30 Sep 2020

Bougainville communities file human rights complaint over Panguna

10:44 am on 30 September 2020

Communities in Papua New Guinea's Automous Bougainville communities have today filed a human rights complaint against Rio Tinto over the destruction caused by its Panguna mine.

Inside the pit of abandoned Panguna mine in Bougainville

Inside the pit of abandoned Panguna mine in Bougainville Photo: supplied

The Panguna mine in central Bougainville was forced to shut down after it touched off the civil war in 1989.

It was owned by Rio Tinto which has stated on a number of occasions that it acted within the laws of the time, and that it was not at fault.

In 2016 gave away its shares in what had been its company, Bougainville Copper Ltd.

An abandoned building at Panguna mine site in Bougainville

An abandoned building at Panguna mine site in Bougainville Photo: supplied

The complaint is to the Australian Government and placed on behalf of 156 Bougainville community members by the Human Rights Law Centre in Australia.

A landowner in the district where the mine is sited, Theonila Roka Matbob, who has just been elected to the Bougainville parliament, is one of the community members.

Theonila Roka Matbob

Theonila Roka Matbob Photo: Human Rights Law Centre

She said Rio Tinto cannot walk away without sorting out the legacy issues, the social and environmental damage caused by the mine's operation.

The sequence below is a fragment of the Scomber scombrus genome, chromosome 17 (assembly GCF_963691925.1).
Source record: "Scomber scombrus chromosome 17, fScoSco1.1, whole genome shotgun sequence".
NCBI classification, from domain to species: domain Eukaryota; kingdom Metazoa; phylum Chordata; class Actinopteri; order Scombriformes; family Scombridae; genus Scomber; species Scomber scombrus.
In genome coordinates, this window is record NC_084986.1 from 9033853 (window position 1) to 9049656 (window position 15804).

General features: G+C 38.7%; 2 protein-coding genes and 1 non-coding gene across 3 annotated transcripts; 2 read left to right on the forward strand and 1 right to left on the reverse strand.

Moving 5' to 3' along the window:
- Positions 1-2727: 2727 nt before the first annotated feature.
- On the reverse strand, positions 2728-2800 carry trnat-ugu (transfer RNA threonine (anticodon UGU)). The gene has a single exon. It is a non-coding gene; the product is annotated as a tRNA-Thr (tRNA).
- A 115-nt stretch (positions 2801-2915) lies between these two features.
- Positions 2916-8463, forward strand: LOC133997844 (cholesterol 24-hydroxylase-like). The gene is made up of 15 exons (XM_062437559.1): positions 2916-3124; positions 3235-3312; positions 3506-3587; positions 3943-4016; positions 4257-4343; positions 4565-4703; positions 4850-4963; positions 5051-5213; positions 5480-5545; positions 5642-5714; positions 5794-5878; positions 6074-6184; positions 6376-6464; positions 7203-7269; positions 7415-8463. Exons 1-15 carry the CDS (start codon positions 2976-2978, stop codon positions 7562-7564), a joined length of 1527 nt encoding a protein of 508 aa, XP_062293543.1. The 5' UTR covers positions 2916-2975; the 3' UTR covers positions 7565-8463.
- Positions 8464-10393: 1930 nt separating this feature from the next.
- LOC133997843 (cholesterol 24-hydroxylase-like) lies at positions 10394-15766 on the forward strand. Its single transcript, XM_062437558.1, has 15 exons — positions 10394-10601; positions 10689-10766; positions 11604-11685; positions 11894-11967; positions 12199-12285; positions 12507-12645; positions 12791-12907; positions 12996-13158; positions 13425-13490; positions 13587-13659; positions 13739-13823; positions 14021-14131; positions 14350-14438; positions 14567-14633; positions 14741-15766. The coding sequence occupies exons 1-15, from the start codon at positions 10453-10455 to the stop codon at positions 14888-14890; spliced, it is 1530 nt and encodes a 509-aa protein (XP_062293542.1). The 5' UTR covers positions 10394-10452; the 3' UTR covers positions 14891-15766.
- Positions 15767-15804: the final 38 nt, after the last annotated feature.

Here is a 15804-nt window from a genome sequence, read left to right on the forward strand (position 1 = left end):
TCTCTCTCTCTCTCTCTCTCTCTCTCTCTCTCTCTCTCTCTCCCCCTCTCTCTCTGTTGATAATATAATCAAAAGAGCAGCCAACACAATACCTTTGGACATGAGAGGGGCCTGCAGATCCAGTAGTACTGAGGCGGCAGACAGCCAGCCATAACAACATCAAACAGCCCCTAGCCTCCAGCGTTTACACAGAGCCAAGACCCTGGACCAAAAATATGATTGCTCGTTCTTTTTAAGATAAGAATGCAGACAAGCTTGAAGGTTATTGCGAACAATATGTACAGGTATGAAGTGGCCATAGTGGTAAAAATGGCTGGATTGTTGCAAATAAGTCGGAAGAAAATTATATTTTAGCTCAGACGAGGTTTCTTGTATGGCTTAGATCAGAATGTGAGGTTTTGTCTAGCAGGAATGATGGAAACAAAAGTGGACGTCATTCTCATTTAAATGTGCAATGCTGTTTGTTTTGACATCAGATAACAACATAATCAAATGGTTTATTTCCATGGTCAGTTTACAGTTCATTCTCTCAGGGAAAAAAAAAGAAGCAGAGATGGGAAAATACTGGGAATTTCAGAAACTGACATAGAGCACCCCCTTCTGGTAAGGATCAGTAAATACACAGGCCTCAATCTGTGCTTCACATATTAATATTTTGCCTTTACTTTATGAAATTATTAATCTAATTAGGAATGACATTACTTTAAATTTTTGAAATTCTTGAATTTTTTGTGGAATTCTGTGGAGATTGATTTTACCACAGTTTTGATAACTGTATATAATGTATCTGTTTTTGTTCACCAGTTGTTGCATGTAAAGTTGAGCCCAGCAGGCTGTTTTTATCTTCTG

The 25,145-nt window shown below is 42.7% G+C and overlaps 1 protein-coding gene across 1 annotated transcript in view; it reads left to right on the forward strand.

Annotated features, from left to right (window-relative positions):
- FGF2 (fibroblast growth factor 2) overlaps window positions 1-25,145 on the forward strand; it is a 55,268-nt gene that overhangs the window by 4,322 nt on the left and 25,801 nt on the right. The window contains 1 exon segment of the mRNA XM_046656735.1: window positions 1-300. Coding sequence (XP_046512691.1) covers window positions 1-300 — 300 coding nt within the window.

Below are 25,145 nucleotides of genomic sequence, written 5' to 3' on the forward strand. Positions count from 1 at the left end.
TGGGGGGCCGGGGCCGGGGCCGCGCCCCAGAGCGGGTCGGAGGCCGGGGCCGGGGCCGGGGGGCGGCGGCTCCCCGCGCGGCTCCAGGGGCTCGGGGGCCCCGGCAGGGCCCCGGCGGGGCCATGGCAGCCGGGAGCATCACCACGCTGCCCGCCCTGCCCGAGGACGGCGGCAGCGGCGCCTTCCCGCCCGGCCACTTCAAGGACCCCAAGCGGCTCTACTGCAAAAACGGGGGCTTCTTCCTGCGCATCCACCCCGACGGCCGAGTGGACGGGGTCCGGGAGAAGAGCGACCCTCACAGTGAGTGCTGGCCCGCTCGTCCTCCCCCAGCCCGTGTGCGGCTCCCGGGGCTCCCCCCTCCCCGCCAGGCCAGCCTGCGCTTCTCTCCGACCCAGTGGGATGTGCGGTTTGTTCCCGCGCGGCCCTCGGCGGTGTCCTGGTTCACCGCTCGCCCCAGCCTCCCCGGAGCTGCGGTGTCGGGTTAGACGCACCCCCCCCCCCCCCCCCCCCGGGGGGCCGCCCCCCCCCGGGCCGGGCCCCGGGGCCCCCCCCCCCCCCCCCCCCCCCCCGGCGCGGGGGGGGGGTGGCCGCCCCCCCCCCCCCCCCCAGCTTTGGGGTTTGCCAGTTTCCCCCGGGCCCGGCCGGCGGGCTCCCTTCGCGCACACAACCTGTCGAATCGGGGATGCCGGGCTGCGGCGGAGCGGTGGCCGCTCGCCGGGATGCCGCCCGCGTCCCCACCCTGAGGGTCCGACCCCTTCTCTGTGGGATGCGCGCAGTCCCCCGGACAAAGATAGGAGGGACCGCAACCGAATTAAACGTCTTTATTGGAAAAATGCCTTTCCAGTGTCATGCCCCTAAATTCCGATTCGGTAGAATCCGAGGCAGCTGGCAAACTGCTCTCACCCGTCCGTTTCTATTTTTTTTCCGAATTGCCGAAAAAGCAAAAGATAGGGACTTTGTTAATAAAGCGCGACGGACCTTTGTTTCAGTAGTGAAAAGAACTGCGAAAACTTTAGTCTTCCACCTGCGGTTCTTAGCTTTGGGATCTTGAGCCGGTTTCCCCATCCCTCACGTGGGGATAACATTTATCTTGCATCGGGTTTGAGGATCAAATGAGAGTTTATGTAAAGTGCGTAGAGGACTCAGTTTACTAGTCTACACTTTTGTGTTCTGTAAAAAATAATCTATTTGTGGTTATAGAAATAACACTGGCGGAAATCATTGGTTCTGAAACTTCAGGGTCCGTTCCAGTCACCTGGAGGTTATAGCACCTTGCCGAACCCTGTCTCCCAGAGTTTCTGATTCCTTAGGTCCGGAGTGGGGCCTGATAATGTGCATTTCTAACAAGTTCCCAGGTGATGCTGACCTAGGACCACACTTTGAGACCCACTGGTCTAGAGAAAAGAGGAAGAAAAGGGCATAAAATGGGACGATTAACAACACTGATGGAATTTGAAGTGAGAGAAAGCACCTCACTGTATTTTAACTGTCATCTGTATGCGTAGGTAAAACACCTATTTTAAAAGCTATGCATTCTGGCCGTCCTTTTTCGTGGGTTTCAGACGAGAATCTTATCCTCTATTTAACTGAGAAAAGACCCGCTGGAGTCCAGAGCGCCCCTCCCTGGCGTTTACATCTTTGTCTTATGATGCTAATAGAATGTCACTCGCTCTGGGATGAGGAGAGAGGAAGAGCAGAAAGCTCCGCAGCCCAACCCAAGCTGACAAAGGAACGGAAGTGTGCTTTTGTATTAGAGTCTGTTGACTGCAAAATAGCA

"We live with the impacts of Panguna every day. Our rivers are poisoned with copper, our homes get filled with dust from the tailings mounds, our kids get sick from the pollution. Every time it rains more waste washes into the rivers, causing flooding for villages further downstream. Some communities now have to spend two hours a day walking just to get clean drinking water because their nearby creeks are clogged up with mine waste," she said.

Bougainville's Panguna Copper mine

Bougainville's Panguna Copper mine Photo: Supplied

Rio Tinto has now said it is willing to talk about the allegations with the complainants.

This is an about turn from multi-national mining conglomerate, which in April refused a similar request for a review of health and safety concerns at the mine as a starting point for discussion around compensation and remediation.

In recent weeks Rio has faced widespread opprobrium over its destruction of sites that were historically significant and sacred to indigenous communities in Australia.